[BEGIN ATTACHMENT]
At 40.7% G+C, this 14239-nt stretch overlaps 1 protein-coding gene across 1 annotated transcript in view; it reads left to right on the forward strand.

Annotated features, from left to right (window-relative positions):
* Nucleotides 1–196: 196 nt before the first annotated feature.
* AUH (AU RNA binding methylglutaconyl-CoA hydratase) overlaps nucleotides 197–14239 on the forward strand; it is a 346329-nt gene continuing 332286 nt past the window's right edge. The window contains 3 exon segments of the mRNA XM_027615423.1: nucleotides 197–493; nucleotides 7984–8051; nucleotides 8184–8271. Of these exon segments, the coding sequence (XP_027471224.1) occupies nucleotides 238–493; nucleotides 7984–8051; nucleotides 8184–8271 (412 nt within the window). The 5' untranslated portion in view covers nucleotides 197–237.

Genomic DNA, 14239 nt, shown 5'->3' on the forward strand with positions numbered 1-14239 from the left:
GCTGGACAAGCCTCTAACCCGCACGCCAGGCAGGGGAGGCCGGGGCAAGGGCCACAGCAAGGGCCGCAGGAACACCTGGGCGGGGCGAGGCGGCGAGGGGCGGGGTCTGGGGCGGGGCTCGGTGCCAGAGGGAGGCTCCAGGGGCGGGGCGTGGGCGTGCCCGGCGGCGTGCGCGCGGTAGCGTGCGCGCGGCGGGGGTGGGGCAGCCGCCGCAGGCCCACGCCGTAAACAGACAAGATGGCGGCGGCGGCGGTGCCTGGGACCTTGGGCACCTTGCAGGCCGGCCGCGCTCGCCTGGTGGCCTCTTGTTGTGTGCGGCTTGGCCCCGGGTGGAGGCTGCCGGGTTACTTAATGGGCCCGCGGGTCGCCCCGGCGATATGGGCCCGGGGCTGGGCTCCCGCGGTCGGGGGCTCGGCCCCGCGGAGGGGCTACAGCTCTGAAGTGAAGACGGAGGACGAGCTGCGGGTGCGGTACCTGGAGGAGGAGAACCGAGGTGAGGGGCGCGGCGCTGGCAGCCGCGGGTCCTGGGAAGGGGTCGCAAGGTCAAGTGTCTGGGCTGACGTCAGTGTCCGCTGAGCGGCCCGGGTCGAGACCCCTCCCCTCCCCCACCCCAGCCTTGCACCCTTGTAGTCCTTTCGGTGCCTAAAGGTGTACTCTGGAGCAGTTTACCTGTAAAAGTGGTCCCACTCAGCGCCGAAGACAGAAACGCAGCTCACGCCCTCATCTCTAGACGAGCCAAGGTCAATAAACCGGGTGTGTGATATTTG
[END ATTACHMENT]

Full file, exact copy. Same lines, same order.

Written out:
At 40.7% G+C, this 14239-nt stretch overlaps 1 protein-coding gene across 1 annotated transcript in view; it reads left to right on the forward strand.

Annotated features, from left to right (window-relative positions):
* Nucleotides 1–196: 196 nt before the first annotated feature.
* AUH (AU RNA binding methylglutaconyl-CoA hydratase) overlaps nucleotides 197–14239 on the forward strand; it is a 346329-nt gene continuing 332286 nt past the window's right edge. The window contains 3 exon segments of the mRNA XM_027615423.1: nucleotides 197–493; nucleotides 7984–8051; nucleotides 8184–8271. Of these exon segments, the coding sequence (XP_027471224.1) occupies nucleotides 238–493; nucleotides 7984–8051; nucleotides 8184–8271 (412 nt within the window). The 5' untranslated portion in view covers nucleotides 197–237.

Genomic DNA, 14239 nt, shown 5'->3' on the forward strand with positions numbered 1-14239 from the left:
GCTGGACAAGCCTCTAACCCGCACGCCAGGCAGGGGAGGCCGGGGCAAGGGCCACAGCAAGGGCCGCAGGAACACCTGGGCGGGGCGAGGCGGCGAGGGGCGGGGTCTGGGGCGGGGCTCGGTGCCAGAGGGAGGCTCCAGGGGCGGGGCGTGGGCGTGCCCGGCGGCGTGCGCGCGGTAGCGTGCGCGCGGCGGGGGTGGGGCAGCCGCCGCAGGCCCACGCCGTAAACAGACAAGATGGCGGCGGCGGCGGTGCCTGGGACCTTGGGCACCTTGCAGGCCGGCCGCGCTCGCCTGGTGGCCTCTTGTTGTGTGCGGCTTGGCCCCGGGTGGAGGCTGCCGGGTTACTTAATGGGCCCGCGGGTCGCCCCGGCGATATGGGCCCGGGGCTGGGCTCCCGCGGTCGGGGGCTCGGCCCCGCGGAGGGGCTACAGCTCTGAAGTGAAGACGGAGGACGAGCTGCGGGTGCGGTACCTGGAGGAGGAGAACCGAGGTGAGGGGCGCGGCGCTGGCAGCCGCGGGTCCTGGGAAGGGGTCGCAAGGTCAAGTGTCTGGGCTGACGTCAGTGTCCGCTGAGCGGCCCGGGTCGAGACCCCTCCCCTCCCCCACCCCAGCCTTGCACCCTTGTAGTCCTTTCGGTGCCTAAAGGTGTACTCTGGAGCAGTTTACCTGTAAAAGTGGTCCCACTCAGCGCCGAAGACAGAAACGCAGCTCACGCCCTCATCTCTAGACGAGCCAAGGTCAATAAACCGGGTGTGTGATATTTG